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FAQ: I see that some knives are 'spring-assisted' -- is that the same thing as a switchblade?

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No -- at least not to people who know something about knives.

In the simplest terms, an automatic knife, or "switchblade," allows a person to open it without touching the blade itself. Usually that's accomplished by means of a button, a lever or some other type of "switch" in the handle (not part of the blade), which triggers a spring mechanism.

Benchmade 586 Mini-Barrage

Opening a spring-assisted knife involves touching some part of the blade -- a thumb stud, thumb hole or "flipper" -- to initiate its deployment. Once the blade passes a certain point in its arc (about 25% open), a spring takes over and finishes the job.

Essentially, a spring-assisted knife is identical to an unassisted one-hand-opening knife. It simply employs a spring to lend a hand.

So we've established that automatic and spring-assisted knives are very different animals. Problem is, knife laws often are written and passed by people who know nothing about knives.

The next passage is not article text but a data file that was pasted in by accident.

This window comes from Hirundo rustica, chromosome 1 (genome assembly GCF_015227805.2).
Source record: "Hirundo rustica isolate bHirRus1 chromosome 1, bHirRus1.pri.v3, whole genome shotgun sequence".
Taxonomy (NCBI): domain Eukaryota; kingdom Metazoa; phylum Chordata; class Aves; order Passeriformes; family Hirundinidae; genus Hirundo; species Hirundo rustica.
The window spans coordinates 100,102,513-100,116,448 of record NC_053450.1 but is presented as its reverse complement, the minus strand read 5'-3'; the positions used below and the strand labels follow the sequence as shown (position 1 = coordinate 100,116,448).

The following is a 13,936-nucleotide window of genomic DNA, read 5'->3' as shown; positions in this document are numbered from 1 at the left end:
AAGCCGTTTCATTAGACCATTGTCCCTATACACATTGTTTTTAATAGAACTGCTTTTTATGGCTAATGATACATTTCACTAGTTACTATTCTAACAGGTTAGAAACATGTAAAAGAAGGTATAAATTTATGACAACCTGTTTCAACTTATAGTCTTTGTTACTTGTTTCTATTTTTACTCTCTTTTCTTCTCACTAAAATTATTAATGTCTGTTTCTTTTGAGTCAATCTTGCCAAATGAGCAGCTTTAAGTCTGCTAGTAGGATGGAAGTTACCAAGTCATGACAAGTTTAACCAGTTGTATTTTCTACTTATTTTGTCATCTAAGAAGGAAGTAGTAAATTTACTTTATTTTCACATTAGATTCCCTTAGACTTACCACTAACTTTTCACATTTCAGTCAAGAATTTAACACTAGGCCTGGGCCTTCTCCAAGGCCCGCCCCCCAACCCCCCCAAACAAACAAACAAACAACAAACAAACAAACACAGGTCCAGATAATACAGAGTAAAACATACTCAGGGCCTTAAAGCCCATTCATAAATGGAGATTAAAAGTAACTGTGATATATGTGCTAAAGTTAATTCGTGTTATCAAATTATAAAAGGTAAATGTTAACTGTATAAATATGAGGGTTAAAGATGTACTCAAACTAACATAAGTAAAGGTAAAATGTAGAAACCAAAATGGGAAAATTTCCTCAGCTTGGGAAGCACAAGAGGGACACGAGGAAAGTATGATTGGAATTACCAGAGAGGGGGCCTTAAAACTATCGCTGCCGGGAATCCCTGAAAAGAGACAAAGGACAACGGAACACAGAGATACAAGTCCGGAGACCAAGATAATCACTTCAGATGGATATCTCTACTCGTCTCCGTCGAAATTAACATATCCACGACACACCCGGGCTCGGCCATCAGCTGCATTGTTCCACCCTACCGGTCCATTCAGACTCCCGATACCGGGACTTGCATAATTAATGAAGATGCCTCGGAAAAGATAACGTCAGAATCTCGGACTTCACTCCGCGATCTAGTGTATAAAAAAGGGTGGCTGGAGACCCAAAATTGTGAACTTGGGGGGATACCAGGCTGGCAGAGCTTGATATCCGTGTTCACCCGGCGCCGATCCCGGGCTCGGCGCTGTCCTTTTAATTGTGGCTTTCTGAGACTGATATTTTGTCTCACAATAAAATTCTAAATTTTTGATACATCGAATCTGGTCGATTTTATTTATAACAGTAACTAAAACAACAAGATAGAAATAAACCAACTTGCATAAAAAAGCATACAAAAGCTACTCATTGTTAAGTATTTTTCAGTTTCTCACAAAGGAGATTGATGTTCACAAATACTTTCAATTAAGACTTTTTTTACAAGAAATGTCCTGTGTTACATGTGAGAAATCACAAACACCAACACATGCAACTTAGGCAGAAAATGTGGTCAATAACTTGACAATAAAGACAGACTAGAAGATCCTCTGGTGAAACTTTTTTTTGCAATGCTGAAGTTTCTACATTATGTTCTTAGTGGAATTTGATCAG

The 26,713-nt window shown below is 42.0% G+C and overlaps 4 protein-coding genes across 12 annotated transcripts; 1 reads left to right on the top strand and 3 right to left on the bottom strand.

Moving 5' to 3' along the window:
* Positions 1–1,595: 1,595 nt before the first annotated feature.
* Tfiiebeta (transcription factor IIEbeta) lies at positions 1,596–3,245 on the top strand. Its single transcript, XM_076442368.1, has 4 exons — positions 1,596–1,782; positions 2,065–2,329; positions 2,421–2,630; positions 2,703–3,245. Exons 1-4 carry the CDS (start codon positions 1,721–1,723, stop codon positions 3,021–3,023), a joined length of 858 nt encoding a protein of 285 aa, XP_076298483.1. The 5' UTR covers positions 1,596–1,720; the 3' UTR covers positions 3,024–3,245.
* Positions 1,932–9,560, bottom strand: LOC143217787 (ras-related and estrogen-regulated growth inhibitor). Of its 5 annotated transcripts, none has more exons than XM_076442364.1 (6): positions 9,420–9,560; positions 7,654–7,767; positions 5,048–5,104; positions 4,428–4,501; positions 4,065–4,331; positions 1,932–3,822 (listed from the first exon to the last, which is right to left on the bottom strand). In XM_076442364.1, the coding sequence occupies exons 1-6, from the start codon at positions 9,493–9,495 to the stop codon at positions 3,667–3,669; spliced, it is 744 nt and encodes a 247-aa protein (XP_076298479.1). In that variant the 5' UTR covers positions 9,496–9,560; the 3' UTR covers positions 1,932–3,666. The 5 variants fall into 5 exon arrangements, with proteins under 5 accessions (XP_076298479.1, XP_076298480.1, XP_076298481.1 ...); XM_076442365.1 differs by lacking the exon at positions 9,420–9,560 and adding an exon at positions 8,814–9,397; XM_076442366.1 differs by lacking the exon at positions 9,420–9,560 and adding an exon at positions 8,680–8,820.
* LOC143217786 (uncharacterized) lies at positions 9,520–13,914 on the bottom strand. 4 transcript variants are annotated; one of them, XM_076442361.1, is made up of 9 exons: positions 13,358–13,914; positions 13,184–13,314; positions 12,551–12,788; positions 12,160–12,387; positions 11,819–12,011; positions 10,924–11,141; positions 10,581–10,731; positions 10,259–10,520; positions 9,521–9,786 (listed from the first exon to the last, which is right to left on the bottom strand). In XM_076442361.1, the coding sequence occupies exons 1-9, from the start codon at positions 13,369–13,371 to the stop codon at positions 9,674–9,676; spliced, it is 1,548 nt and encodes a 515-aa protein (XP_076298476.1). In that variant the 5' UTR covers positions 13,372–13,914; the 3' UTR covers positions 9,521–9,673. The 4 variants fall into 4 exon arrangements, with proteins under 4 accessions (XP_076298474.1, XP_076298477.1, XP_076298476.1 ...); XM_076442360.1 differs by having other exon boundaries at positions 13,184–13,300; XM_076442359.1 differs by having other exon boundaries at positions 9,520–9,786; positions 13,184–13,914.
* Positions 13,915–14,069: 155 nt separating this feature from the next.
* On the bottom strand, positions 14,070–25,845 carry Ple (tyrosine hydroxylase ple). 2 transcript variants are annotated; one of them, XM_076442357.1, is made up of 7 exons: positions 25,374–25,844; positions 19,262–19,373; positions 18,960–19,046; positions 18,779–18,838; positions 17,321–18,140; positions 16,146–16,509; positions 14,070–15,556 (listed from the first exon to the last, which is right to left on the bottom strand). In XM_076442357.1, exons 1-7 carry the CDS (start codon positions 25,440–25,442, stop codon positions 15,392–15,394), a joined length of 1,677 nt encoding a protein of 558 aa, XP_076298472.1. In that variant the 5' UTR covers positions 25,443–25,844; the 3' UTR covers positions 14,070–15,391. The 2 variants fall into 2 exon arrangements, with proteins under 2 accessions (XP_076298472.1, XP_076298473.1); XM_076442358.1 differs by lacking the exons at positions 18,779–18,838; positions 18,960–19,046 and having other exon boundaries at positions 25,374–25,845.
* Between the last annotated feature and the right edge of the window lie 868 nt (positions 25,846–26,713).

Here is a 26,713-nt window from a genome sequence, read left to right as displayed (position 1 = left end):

Federally and in many states, both automatic knives and spring-assisted knives are perfectly legal to own and carry -- generally speaking, of course, and subject to other laws regarding concealment and blade length. A handful of states, however, do prohibit the possession of switchblades.

There are a few places, mostly big cities and major metropolitan areas, where possession of even a spring-assisted knife is illegal. That's silly, we know, but thanks to people who don't understand knives, it's the law.

As a general rule, you'll be fine tactfully carrying a spring-assisted knife from Benchmade, Kershaw or Zero Tolerance. To avoid surprises, though, just be sure to review your local and state laws.

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